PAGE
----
Your Fucking Drugs - Another solid mid tempo track "Your Fucking Drugs" is a shorter track compared to the previous and keeps a solid beat and strong keyboard synth parts not relying on any real melody or hook more on gates arps and pads from a synth sense aswell as Javis vocals throughout there is a use of female vocals in the pre choruses which is a great addition and something that caught me off guard and works so well in the lead up to the choruses.

Thirsty - A very percussive beginning to this song accompanied by film samples and a repeating synth riffs and an interesting use of almost breakbeat like drum patterns through to the verse vocals alongside extra bass synth layers giving the some very dense backing to the vocals in the verse before taking a more melodic turn during the choruses I find the use of more offbeat and breakbeat in the drums to be a fresh change and keeps the song interesting and not constantly sticking to the four on the floor beat we all know.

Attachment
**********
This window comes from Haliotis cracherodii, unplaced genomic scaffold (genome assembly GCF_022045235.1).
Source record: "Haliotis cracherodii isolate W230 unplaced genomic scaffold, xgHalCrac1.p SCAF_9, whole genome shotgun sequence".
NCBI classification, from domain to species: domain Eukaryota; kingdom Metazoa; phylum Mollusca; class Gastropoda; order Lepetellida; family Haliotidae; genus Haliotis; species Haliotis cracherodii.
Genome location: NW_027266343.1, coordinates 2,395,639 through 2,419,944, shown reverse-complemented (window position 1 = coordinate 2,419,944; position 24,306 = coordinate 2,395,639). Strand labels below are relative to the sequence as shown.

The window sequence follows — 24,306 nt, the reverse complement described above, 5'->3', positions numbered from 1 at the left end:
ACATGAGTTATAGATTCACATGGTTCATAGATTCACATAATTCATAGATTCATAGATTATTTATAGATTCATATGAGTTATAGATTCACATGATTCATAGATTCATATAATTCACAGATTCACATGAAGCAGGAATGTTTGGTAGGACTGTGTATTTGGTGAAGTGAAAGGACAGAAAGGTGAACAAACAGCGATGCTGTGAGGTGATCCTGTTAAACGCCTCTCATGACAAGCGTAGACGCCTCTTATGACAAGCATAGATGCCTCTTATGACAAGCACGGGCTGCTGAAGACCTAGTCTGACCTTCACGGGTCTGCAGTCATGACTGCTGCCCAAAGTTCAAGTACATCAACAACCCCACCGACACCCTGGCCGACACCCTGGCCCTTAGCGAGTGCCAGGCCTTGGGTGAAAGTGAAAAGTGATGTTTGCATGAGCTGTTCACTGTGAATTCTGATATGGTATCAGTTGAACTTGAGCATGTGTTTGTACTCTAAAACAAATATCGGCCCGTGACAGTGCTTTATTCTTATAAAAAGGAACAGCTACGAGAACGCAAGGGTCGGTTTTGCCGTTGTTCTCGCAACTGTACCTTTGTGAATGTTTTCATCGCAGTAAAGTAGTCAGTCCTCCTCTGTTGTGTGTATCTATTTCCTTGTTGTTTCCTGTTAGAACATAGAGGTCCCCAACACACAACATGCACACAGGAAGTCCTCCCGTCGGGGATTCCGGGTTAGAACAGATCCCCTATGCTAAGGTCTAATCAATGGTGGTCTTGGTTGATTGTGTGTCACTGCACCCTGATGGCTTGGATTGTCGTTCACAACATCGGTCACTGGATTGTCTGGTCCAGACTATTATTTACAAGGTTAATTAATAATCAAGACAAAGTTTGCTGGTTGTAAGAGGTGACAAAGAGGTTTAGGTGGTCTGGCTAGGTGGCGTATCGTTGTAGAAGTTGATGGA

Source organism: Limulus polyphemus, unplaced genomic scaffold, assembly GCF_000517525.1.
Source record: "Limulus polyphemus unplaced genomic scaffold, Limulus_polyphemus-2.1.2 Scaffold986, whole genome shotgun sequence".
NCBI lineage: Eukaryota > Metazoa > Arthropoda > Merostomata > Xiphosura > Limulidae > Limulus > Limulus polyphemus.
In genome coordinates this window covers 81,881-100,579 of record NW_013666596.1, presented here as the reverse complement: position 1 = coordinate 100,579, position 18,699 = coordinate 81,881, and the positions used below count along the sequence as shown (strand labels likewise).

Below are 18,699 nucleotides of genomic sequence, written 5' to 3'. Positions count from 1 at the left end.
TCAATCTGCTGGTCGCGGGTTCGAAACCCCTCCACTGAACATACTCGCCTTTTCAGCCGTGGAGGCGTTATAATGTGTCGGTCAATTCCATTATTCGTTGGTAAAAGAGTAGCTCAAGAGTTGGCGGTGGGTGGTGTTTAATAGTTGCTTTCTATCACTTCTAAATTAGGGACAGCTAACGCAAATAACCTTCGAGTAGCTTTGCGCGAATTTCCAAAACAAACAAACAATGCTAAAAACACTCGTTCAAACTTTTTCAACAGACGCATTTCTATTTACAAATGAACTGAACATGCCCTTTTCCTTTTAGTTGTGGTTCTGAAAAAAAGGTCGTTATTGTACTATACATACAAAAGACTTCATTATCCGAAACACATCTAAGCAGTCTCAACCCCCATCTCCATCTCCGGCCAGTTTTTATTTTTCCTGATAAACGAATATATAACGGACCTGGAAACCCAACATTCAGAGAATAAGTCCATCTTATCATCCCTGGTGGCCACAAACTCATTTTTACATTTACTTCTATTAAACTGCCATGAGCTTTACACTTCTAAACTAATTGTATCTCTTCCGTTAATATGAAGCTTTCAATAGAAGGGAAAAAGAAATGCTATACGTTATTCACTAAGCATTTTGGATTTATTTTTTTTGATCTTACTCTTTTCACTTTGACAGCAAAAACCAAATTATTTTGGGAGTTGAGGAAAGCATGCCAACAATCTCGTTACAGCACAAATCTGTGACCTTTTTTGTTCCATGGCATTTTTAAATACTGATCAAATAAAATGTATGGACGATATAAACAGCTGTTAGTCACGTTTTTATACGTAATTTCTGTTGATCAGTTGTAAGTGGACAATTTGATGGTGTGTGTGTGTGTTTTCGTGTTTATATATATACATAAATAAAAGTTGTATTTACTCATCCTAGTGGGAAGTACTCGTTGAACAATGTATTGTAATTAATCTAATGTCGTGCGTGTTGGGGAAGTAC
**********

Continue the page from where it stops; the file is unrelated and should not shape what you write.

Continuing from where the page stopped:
La Realidad - Slowing down about now with "La Realidad", which is exclusively like nihilismo moral in Spanish. Musically the track has an almost old EBM feel to it with it?s multiple metallic hitting drum patterns and at the start using almost acoustic like sounding kick drums but yet still managing to make the song sound up to date and present with a well balanced mix and match of percussive and synth/keyboard sounds.

Evolution of Tomorrow - Keeping listeners guessing throughout the album, "Evolution of Tomorrow" is no different with a totally different intro to previous songs with the heavy use of string arrangements playing the progression along side a repeating bass line. The strings are also used in the chorus alongside Javis powerful vocals and the both work so well together with a catchy sing along chorus alongside well-placed progressions really does make it a well-put together song.